paid or accrued after December 31, 2007, with respect to 
contracts entered into after December 31, 2006, and prior to 
January 1, 2015. Effective for taxable years ending after the 
date of enactment, the bill provides alternative qualification 
tests for cooperative housing corporations. Effective for sales 
or exchanges after December 31, 2007, the bill denies the 
present-law exclusion of gain on the sale of a principal 
residence related to certain periods of use other than as a 
taxpayer's principal residence. Finally, the bill modifies the 
taxable year 2012 estimated tax payments requirements for 
corporations with assets of at least $1 billion.

                 B. Background and Need for Legislation

    The recent unrest in the housing market has prompted 
concern over the tax consequences associated with discharges of 
indebtedness in connection with restructuring acquisition 
indebtedness and home foreclosures. The bill addresses this 
concern and improves upon housing-related tax provisions.

                         C. Legislative History


Background

    H.R. 3648 was introduced in the House of Representatives on 
September 25, 2007, and was referred to the Committee on Ways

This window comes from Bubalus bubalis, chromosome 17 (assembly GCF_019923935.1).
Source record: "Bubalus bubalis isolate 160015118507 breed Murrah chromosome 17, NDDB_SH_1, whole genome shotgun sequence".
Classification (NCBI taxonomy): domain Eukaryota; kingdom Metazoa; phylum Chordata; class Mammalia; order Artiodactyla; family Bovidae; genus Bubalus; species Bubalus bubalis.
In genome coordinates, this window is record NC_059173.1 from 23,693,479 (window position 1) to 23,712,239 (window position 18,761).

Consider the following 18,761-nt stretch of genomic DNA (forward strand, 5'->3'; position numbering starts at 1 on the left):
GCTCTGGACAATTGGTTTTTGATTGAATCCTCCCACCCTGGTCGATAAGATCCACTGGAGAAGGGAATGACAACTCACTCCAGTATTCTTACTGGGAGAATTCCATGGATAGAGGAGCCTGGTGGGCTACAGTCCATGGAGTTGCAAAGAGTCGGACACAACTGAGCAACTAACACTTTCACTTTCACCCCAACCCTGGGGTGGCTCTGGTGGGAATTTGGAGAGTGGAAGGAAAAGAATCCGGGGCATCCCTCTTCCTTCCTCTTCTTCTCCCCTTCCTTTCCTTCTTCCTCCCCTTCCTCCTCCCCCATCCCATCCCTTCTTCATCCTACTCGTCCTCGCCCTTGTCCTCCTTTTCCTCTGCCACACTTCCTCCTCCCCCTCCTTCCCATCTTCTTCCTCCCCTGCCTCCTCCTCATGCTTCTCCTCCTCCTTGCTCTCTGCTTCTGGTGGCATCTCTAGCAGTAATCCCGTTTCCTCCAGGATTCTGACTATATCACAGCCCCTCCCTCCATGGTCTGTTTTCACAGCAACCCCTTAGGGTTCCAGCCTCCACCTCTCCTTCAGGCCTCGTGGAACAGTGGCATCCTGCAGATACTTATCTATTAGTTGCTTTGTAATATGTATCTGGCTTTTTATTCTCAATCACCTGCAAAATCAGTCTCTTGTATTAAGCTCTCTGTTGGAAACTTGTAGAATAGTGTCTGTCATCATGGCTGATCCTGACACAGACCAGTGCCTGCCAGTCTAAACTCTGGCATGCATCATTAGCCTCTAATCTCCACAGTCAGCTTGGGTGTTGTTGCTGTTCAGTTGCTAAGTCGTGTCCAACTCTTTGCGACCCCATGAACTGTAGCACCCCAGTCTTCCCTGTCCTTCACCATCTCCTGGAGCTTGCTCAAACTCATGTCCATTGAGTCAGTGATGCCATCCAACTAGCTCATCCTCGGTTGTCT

and Means.

Committee action

    The Committee on Ways and Means marked up the bill on 
September 26, 2007, and ordered the bill, as amended, favorably 
reported.

                      II. EXPLANATION OF THE BILL


    A. Exclude Discharges of Acquisition Indebtedness on Principal 
                      Residences From Gross Income


(Sec. 2 of the bill and sec. 108 of the Code)

                              PRESENT LAW

    Gross income includes income that is realized by a debtor 
from the discharge of indebtedness, subject to certain 
exceptions for debtors in Title 11 bankruptcy cases, insolvent 
debtors, certain student loans, certain farm indebtedness, and 
certain real property business indebtedness (secs. 61(a)(12) 
and 108).\1\ In cases involving discharges of indebtedness that 
are excluded from gross income under the exceptions to the 
general rule, taxpayers generally reduce certain tax 
attributes, including basis in property, by the amount of the 
discharge of indebtedness.
---------------------------------------------------------------------------
    \1\A debt cancellation which constitutes a gift or bequest is not 
treated as income to the donee debtor (sec. 102).
---------------------------------------------------------------------------
    The amount of discharge of indebtedness excluded from 
income by an insolvent debtor not in a Title 11 bankruptcy case 
cannot exceed the amount by which the debtor is insolvent. In 
the case of a discharge in bankruptcy or where the debtor is 
insolvent, any reduction in basis may not exceed the excess of 
the aggregate bases of properties held by the taxpayer 
immediately after the discharge over the aggregate of the